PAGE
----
We have 2 MySQL databases:

  1. A MySQL 5.6 database, managed by our cloud provider (source).
  2. A MySQL 5.7 database, managed by us (target).

We can download a mysqldump from the source database and then import it on the target database.

mysqldump source_database --user=username --host=hostname \
    --protocol=tcp --set-gtid-purged=OFF --single-transaction \
    > dump.sql

mysql target_database < dump.sql

I have an SQL query that shows me the sizes of the tables inside the database:

  table_name   AS                                        `Table`,
  ROUND(((data_length + index_length) / 1024 / 1024), 2) `Size (MiB)`,
  ROUND(((index_length) / 1024 / 1024), 2)               `Size index (MiB)`,
  ROUND(((data_length) / 1024 / 1024), 2)                `Size data (MiB)`
FROM information_schema.TABLES
WHERE `table_schema` = 'database_name'
ORDER BY (data_length + index_length) DESC;

When I look at the sizes of the database tables and indexes, I see a huge difference for some tables.

Source database

| Table | Size (MiB) | Size index (MiB) | Size data (MiB) |
| t1    |   11670.22 |            81.22 |        11589.00 |
| t2    |   12123.59 |          1279.59 |        10844.00 |

Target database

| Table | Size (MiB) | Size index (MiB) | Size data (MiB) |
| t1    |   56582.55 |           260.55 |        56322.00 |
| t2    |   26442.00 |          4649.00 |        21793.00 |

Other tables also show increased sizes on the target database. The schema for t1 is as follows:

create table t1
  t1_id     int auto_increment primary key,
  t1_type   varchar(255)                                  not null,
  t1_string longtext                                      not null,
  t1_rtype  enum ('a', 'b', 'c', 'd', 'e')    default 'a' not null,
  t1_rid    int                                           not null,
  t1_s      tinyint(1) default '0'                        not null,
  t1_t      int(2) default '0'                            not null,
  t1_sa     datetime                                      null,
  t1_lr     longtext                                      null,
  t1_c      datetime                                      null,
  t1_u      datetime                                      null

create index t1_i1
  on t1 (t1_s);

create index t1_i2
  on t1 (t1_rid, t1_rtype, t1_type);

What could be causing these huge differences in data and index size? Is it because of the different database versions? Is there any my.cnf setting that we might have to adjust?

migrated from serverfault.com Sep 18 '18 at 10:27

This question came from our site for system and network administrators.

  • I'd try to import the mysqldump into a fresh 5.6 instance for a fair comparision. Could also use an accurate table row count (SELECT COUNT(*) FROM tbl) rather than the information_schema estimate. – danblack Sep 18 '18 at 9:14
  • Have you tried defragmenting the source table? – Jon of All Trades Sep 18 '18 at 14:09
  • Defragmentation increased the size to 60 GiB, so I think that doesn't help. – david Sep 26 '18 at 7:58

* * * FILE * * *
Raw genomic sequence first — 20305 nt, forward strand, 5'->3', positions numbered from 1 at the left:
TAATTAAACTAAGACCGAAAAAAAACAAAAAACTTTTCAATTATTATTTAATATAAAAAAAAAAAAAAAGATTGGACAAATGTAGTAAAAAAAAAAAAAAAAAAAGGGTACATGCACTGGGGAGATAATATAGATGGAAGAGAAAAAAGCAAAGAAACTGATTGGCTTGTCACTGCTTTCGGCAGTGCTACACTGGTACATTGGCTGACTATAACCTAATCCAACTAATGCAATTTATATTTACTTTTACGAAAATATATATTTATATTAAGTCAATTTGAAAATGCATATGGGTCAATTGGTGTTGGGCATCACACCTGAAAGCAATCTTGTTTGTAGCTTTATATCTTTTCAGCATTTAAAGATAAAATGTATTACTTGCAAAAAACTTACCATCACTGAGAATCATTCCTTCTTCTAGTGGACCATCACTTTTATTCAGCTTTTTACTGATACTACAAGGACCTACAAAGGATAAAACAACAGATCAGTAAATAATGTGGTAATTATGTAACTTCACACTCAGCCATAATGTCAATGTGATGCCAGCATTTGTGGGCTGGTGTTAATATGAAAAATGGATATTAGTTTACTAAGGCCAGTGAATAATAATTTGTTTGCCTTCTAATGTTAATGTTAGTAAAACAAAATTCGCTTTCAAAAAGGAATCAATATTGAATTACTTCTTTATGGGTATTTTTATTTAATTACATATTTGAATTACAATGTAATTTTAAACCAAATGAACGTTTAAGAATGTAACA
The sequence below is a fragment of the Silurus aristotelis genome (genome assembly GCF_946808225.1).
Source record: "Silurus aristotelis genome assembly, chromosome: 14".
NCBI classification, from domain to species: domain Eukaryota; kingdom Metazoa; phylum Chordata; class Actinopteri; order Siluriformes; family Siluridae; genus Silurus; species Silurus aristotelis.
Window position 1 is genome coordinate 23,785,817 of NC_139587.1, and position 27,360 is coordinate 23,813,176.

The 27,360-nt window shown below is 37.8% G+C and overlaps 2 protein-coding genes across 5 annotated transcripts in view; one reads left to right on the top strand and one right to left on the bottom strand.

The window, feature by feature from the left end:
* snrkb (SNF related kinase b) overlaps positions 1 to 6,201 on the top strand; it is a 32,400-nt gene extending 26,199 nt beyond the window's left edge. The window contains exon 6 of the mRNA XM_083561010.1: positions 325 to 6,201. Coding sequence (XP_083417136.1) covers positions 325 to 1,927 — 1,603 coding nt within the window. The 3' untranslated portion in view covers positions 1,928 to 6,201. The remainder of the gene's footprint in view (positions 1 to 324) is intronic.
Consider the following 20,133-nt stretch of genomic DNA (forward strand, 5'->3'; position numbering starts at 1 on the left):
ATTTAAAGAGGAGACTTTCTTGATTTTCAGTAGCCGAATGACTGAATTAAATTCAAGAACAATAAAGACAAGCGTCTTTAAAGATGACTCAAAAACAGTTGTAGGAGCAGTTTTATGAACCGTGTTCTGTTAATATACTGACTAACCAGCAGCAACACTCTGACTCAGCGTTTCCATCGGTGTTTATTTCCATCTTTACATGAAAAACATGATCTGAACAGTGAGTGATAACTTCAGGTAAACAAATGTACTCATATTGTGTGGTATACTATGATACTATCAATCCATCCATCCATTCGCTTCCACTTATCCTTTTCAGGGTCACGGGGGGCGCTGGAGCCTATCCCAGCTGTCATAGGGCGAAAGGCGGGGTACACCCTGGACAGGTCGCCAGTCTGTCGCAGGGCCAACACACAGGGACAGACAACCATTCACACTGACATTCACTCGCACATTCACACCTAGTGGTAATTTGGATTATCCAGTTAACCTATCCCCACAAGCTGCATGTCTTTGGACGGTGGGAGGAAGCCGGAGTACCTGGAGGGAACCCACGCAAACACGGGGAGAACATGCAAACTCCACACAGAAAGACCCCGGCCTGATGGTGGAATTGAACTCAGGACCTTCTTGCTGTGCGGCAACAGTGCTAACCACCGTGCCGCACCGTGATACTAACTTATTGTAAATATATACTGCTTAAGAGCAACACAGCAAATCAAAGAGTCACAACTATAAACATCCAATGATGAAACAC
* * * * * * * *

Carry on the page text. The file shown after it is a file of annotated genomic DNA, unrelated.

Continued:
• What is the schema for t2? – Rick James Oct 7 '18 at 17:32

Smells like the source was ENGINE=MyISAM, but the target was ENGINE=InnoDB. Please provide output from SHOW CREATE TABLE from each machine.


The storage format for LONGTEXT (and other 'long' things) changed with DYNAMIC. (Can't tell what format the source had.) Maybe the following query will get some insight into whether this might be an avenue to pursue:

        SUM(LENGTH(t1_string) < 768) AS str_ct,
        AVG(LENGTH(t1_string)) AS str_avg,
        SUM(LENGTH(t1_lr) < 768) AS lr_ct,
        AVG(LENGTH(t1_lr)) AS lr_avg
    FROM  t1;

And likewise for t2.


You have a bunch of "large" strings that would be handled differently due to the change in ROW_FORMAT from COMPACT to DYNAMIC.

Consider writing a bug report at bugs.mysql.com -- This seems like a significant 'regression' that they should address.

You could switch back to ROW_FORMAT=COMPACT to see if that shrinks the data back. The best process might be something like:

RENAME TABLE t1 TO old, new TO t1;
  • They were both InnoDB tables, and the schema is the same for both. – david Dec 14 '18 at 14:30
  • Can you get SELECT * FROM information_schema.INNODB_SYS_TABLES WHERE name = 'dbname/tablename' on both machines? – Rick James Dec 14 '18 at 17:15
  • On the target machine: | TABLE_ID | NAME | FLAG | N_COLS | SPACE | FILE_FORMAT | ROW_FORMAT | ZIP_PAGE_SIZE | SPACE_TYPE | +----------+----------------------------------+------+--------+-------+-------------+------------+---------------+------------+ | 842 | xxx | 33 | 14 | 830 | Barracuda | Dynamic | 0 | Single | – david Jan 8 at 10:44
  • The source machine was deleted already, so I can't show that anymore. :/ – david Jan 8 at 10:45
  • @david - Seem my addition. Maybe we can figure something out. – Rick James Jan 8 at 21:33

Unless there was a problem during the dump or load of the table, both tables should have the same number of rows. But that doesn't automatically mean the actual size on disk will be the same on both servers.

You did not mention which storage engine is being used. I will assume it is innodb since it is the default for MySQL.

I would suggest that you first check what is the ROW_FORMAT and the FILE_FORMAT for the tables on both servers. The actual size of the table on disk will change based on these values. You can check the innodb table settings with:

    where NAME='database_name/t1' or NAME='database_name/t2';

The available ROW_FORMAT settings are described on MySQL Docs: https://dev.mysql.com/doc/refman/5.6/en/innodb-row-format-specification.html

On MySQL 5.7 the default FILE_FORMAT was switched to Barracuda (before it was Antelope) and the ROW_FORMAT is now DYNAMIC (changed from COMPACT).

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